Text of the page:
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Tennis Grips From Your Favorite Players

tennis grip types

As a tennis professional and coach, I feel the frustration from my players when they are repeatedly corrected or advised on what tennis grips are the best.

Although it might seem repetitive, here is the deal, grips in tennis exists for a reason. The purpose is to allow each player the opportunity to execute the shot selected with ease and precision. And most professionals on tour today use slight variations of the five main tennis grips to suit their individual style of play.

The Hammer Grip

Or more commonly called the continental, is the utility grip for all players. Used for volleys, two-handed backhands, slice on both forehand and backhand, overhead smash, serve, and up until the ’70s the forehand.

The continental grip forehand lost popularity when the US Open and Australian Open adopted the new hard-court surface over grass, leaving Wimbledon with the lowest bounce, which at the time suited the continental grip over others.

Eastern Backhand

Occasionally seen used for a two-handed backhand. In today’s game, it typically accompanies the ever more disappearing one-handed backhand.

Roger Federer, Stan Wawrinka, Stefano Tsitsipas, Dominic Thiem, and Denis Shapavalov continue to keep the one-hand backhand in the game today.

Eastern Forehand

Roger Federer uses an extreme eastern grip, almost all the way to the conventional and most used semi-western grip. Blending these tennis grip types allows Federer to create more power while still maintaining a reasonable amount of spin.

Other tour players that use this grip are Juan Martin Del Potro, Grigor Dmitrov, Radek Stepanek,

The Most Common

This semi western grip is used by more players on tour. And is a much more comfortable grip for beginners to master in a shorter period.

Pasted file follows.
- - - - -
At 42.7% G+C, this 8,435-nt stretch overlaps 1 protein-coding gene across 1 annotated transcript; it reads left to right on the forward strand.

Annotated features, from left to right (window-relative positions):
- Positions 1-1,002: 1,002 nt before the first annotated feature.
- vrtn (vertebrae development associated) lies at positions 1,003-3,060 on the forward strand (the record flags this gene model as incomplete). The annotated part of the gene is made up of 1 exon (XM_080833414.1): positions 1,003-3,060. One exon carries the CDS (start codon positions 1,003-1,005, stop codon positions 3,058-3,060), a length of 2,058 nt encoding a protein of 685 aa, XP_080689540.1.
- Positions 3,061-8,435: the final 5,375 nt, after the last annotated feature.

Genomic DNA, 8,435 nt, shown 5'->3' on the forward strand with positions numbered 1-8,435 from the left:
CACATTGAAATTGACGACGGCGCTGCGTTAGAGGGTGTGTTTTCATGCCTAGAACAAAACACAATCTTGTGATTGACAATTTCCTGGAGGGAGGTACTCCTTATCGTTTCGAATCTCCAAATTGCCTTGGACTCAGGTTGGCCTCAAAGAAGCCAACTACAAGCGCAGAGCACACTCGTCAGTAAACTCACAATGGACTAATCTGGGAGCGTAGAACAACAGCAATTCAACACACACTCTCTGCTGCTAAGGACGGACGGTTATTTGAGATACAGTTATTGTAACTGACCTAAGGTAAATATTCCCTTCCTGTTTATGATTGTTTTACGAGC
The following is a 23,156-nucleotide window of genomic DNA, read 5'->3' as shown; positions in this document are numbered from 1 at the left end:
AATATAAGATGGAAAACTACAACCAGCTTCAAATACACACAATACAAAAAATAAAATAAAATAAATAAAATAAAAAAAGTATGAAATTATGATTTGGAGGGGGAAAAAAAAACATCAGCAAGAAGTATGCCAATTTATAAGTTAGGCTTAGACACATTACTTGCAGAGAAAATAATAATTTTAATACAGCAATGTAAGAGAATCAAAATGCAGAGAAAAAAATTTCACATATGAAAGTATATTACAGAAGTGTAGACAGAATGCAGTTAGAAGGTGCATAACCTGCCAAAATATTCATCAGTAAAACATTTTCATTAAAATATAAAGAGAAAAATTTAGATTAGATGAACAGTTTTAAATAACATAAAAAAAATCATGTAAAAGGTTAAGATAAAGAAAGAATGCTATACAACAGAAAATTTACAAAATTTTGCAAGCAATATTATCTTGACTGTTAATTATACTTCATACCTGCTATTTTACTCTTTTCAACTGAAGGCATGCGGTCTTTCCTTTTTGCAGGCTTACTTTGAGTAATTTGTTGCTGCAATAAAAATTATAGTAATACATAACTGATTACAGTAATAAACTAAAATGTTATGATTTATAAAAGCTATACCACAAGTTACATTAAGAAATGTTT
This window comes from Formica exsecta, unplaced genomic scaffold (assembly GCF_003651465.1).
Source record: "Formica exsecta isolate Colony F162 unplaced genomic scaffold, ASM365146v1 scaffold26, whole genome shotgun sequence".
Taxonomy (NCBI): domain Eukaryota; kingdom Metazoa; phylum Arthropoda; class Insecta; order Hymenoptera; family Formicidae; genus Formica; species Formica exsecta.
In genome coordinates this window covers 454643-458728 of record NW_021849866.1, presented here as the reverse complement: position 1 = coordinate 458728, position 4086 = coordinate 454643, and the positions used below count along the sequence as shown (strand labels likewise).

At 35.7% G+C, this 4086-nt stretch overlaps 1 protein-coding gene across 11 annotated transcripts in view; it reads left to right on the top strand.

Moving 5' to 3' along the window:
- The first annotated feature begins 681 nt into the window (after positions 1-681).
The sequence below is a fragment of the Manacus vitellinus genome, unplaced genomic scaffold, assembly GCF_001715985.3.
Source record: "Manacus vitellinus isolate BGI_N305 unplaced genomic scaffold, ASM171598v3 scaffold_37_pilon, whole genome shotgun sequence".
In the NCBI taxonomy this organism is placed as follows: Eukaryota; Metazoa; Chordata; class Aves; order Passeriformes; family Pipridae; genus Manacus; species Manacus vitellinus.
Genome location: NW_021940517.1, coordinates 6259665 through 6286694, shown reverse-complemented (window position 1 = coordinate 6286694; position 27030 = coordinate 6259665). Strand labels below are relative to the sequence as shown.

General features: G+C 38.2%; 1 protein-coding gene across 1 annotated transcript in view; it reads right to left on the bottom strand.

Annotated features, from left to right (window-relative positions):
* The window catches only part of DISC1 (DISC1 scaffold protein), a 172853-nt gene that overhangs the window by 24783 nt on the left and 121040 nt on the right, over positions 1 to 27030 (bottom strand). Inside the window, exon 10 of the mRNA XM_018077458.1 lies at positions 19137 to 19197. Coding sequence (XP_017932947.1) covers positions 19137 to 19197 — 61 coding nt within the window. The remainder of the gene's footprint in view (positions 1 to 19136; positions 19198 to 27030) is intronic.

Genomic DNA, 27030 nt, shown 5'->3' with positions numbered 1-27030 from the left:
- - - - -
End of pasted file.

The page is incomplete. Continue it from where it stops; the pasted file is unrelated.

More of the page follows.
It allows players to create extreme amounts of topspin. And at the same time, not lose the ability to extend the arm and racquet to generate more power.

Rafael Nadal uses an extreme semi-western, bordering on a full western, allowing him to create an extraordinary 4000 rpm on his forehand.

Rafa’s heaving spinning balls (rpm) has been matched only by the big-hitting Jack Sock. Noted for his unorthodox yet extremely powerful, fast full western grip forehand.

Tennis Grips Western Style

The Western is used by a lot of gun slinging pros. But it is not really suitable for recreational players.

The extreme grip requires precision and impeccable timing for it to be successful. It does, however, create more spin than that of the other grips.

It is an excellent grip if you want to spend hours and hours a day on the court just hitting forehands, but not many people want that or have that kind of free time.

Nick Kyrgios, Karen Kachanov, and Jack Sock are among the top players using this extreme grip.

Tennis Grip Types You can Master

There are more grips for tennis out there; however, players typically only adopt two or three grips if they rely on the continental for their backhand.

While a one-handed player generally has three main grips that they utilize. Eastern for the backhand, Semi Western or Eastern for the forehand, and Continental for everything else.

The combination of tennis grips is ultimately up to the player and what best suits your style of play. So listen to your coach, trust your instincts, and swing away!